Do some languages sound better than others?

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Do some languages sound better than others?

Postby ユ_キ on March 12th, 2011, 5:29 pm 

I think some languages simply sound better than others, this is not to discriminate anything, it's just a feeling.
So, I've heard a lot about how French is the most beautiful language, they might refer to the grammars or other deeper aspects but French doesn't sound all that good to me, I'd give it a 5 on a scale of 0 to 10, which is neutral.
Most European languages sound more or less the same to me, like French. There was a time when I could understand a fair bit of French but I forgot almost everything . The point is that a language which you know or especially fluent in, you can't tell if it sounds good or not. Or, one might insist that their native language is the best sounding language in the world, because it never sounds wrong.

One of the worst I can think of is Cantonese, again, not discriminating but it just sounds terrible. Maybe Mandarin is the same but I can't tell because I am fluent in it. So some of you will have to tell me if they sound the same, or equally bad to you.
There is at least one Chinese dialect that sounds even worse. It always sounds like a fight regardless of how peaceful the conversation actually is. These I'd give them 1 and 0.

Korean is kind of weired but not bad, so 5. Arabic I would say is 4.

Maybe I'm biased on this one by the moe girls, but the best one is Japanese, 8 out of 10(2 off for bad Japanese English). I do have my excuses to back it up though.
First, Japanese is all morphemes, like ka ki ku ke ko. There are only like 50 of them, they don't even officially have a pitch difference. This is somehow supposed to make it sound better, don't ask me why.
Second, because it only has 50 (rather than 21^5 mix and match in English) morphemes, and no pitch( rather than 100x4 pitchs in Chinese). Japanese is really really long. It takes a lot of time to say relatively few words. The word "I" takes 2~3, "you" takes at least 2. If you wanna be polite it takes like 5 or 10.
Thirdly, it's probably just due to pure chance that Japanese tend to use the morphemes that sound good to me?
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Re: Do some languages sound better than others?

Postby VoudonLipstick on March 13th, 2011, 12:27 am 

I think the English language with different accents is attractive.
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Re: Do some languages sound better than others?

Postby owleye on March 13th, 2011, 1:32 pm 

I personally like to hear French speakers, and especially their singers, believing their vocal language to be more sonorous.
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Re: Do some languages sound better than others?

Postby Whut on March 13th, 2011, 2:21 pm 

Living in London, i get to hear all sorts of different accents, my personal favorite has to be Jamaican! don't know why though. I guess its not a language, but i know very little about other languages. Then again, Jamaican people have made many intresting changes to English that it almost is a different language in a sense.

EDIT: Intrestingly, i just looked up and found this: http://en.wikipedia.org/wiki/Jamaican_English

and it says that the Irish accent had a big influence on the Jamaican accent, and all my family is Irish, so that might have something to do with why i like it lol, also, an observation ive made, is the way alot of people my age of all backgrounds talk around here, guess you could say the working class generation born after multi culturism, is heavily influenced by the jamacan accent, infact its almost like some wierd hybrid of east-end cockny and the jamacan accent, with a bit of american hip hop thrown in, though im glad i dont speak like that anymore xD was a tough habbit to kick, using forums like this reeally helped develop a more widely accepted way of speaking :) "get me bruv"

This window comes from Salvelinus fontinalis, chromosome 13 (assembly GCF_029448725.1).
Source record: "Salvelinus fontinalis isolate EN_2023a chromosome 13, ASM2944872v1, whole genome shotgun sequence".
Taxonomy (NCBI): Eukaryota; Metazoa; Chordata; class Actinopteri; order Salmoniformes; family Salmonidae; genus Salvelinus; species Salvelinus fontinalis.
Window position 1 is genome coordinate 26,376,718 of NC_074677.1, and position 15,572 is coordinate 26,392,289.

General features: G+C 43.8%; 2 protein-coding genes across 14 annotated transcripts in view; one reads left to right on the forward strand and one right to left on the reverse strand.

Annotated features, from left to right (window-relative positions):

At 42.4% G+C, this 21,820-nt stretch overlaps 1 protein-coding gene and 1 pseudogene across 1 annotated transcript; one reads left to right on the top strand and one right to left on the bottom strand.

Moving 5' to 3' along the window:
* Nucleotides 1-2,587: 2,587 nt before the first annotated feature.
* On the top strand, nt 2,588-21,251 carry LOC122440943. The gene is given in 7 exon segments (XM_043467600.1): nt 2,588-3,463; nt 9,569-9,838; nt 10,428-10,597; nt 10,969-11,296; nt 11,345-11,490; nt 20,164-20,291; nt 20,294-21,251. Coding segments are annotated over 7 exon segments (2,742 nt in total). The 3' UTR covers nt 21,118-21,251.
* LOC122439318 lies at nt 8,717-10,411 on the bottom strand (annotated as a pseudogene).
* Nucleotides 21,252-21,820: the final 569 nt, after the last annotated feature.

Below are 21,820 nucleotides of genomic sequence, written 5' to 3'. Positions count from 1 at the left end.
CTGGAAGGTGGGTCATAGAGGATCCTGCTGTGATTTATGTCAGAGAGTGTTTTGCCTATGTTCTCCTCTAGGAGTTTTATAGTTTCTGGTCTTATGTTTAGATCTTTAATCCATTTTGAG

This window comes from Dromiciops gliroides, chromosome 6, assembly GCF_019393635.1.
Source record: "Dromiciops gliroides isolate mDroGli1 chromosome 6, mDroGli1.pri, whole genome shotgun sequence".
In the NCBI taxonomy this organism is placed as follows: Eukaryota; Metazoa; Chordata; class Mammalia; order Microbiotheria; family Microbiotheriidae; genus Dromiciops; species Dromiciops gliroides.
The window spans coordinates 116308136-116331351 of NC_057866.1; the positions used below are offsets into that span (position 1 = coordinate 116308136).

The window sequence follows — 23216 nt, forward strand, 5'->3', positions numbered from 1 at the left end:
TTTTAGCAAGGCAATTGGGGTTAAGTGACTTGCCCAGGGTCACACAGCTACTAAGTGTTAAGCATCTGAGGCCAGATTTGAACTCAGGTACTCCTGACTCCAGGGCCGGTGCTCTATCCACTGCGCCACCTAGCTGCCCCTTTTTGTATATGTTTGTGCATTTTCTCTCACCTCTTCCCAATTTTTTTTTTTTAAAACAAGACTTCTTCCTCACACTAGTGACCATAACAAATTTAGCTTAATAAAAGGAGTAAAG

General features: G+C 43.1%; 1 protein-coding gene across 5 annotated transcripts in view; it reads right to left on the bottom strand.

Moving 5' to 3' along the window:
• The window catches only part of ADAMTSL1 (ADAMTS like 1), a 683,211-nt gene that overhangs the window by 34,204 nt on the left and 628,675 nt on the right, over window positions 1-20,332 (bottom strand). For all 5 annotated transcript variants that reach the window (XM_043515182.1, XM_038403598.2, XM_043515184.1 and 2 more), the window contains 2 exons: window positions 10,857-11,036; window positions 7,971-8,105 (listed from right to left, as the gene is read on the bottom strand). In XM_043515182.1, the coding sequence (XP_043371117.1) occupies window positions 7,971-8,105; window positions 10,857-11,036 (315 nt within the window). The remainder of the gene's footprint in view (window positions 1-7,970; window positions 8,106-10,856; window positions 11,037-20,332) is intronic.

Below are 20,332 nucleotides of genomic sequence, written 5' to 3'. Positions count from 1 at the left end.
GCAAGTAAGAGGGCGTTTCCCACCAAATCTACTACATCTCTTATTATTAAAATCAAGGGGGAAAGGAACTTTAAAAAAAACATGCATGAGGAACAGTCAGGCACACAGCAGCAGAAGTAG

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Re: Do some languages sound better than others?

Postby Deftil on March 23rd, 2011, 5:19 am 

There's something brutal sounding about the German language to me, and I like it.

Italian is nice.
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Re: Do some languages sound better than others?

Postby Lincoln on March 25th, 2011, 5:09 pm 

The only problem with Italian is the conversation often sounds like they're just about to go for their pistols.
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Re: Do some languages sound better than others?

Postby gloriacollins on July 9th, 2011, 1:47 am 

i love English....:)
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Re: Do some languages sound better than others?

Postby gsalih on July 9th, 2011, 8:44 am 

It actually depends who you ask. If you ask a mandarin speaking chinese he would probably say mandarin sounds the best.
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Re: Do some languages sound better than others?

Postby cindythompson on October 6th, 2011, 5:51 am 

definitely. For me, French sounds the best. Then Italian and Chinese.. Though it's like listening to gibberish if you're not familiar with them, it's still nice to listen to
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Re: Do some languages sound better than others?

Postby carlmr on January 29th, 2012, 9:37 pm 

I stumbled upon this thread when Googling it. I also feel that some languages sound better, or more appropriate for certain things than others. I was born in the States and I grew up in Germany, therefore English and German are my strongest languages, I also speak French and Spanish and I'm currently learning Mandarin (although that's very much work in progress).